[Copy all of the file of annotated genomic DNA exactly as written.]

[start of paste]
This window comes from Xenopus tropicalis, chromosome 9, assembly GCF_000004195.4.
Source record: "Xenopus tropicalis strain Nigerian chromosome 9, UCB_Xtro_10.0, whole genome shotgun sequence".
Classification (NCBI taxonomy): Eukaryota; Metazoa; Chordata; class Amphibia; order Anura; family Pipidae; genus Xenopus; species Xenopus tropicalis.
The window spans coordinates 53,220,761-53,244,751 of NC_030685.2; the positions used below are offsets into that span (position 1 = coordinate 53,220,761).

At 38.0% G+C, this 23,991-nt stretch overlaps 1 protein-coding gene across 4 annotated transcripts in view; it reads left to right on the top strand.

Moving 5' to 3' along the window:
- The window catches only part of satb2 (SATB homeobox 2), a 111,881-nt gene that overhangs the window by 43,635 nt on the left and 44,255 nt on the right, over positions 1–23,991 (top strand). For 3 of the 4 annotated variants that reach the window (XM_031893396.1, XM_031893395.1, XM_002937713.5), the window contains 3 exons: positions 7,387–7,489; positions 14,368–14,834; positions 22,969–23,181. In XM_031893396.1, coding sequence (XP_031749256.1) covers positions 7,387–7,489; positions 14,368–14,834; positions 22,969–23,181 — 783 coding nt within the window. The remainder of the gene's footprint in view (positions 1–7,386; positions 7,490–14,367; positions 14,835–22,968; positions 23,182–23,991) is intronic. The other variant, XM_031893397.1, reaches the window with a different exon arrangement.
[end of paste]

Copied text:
This window comes from Xenopus tropicalis, chromosome 9, assembly GCF_000004195.4.
Source record: "Xenopus tropicalis strain Nigerian chromosome 9, UCB_Xtro_10.0, whole genome shotgun sequence".
Classification (NCBI taxonomy): Eukaryota; Metazoa; Chordata; class Amphibia; order Anura; family Pipidae; genus Xenopus; species Xenopus tropicalis.
The window spans coordinates 53,220,761-53,244,751 of NC_030685.2; the positions used below are offsets into that span (position 1 = coordinate 53,220,761).

At 38.0% G+C, this 23,991-nt stretch overlaps 1 protein-coding gene across 4 annotated transcripts in view; it reads left to right on the top strand.

Moving 5' to 3' along the window:
- The window catches only part of satb2 (SATB homeobox 2), a 111,881-nt gene that overhangs the window by 43,635 nt on the left and 44,255 nt on the right, over positions 1–23,991 (top strand). For 3 of the 4 annotated variants that reach the window (XM_031893396.1, XM_031893395.1, XM_002937713.5), the window contains 3 exons: positions 7,387–7,489; positions 14,368–14,834; positions 22,969–23,181. In XM_031893396.1, coding sequence (XP_031749256.1) covers positions 7,387–7,489; positions 14,368–14,834; positions 22,969–23,181 — 783 coding nt within the window. The remainder of the gene's footprint in view (positions 1–7,386; positions 7,490–14,367; positions 14,835–22,968; positions 23,182–23,991) is intronic. The other variant, XM_031893397.1, reaches the window with a different exon arrangement.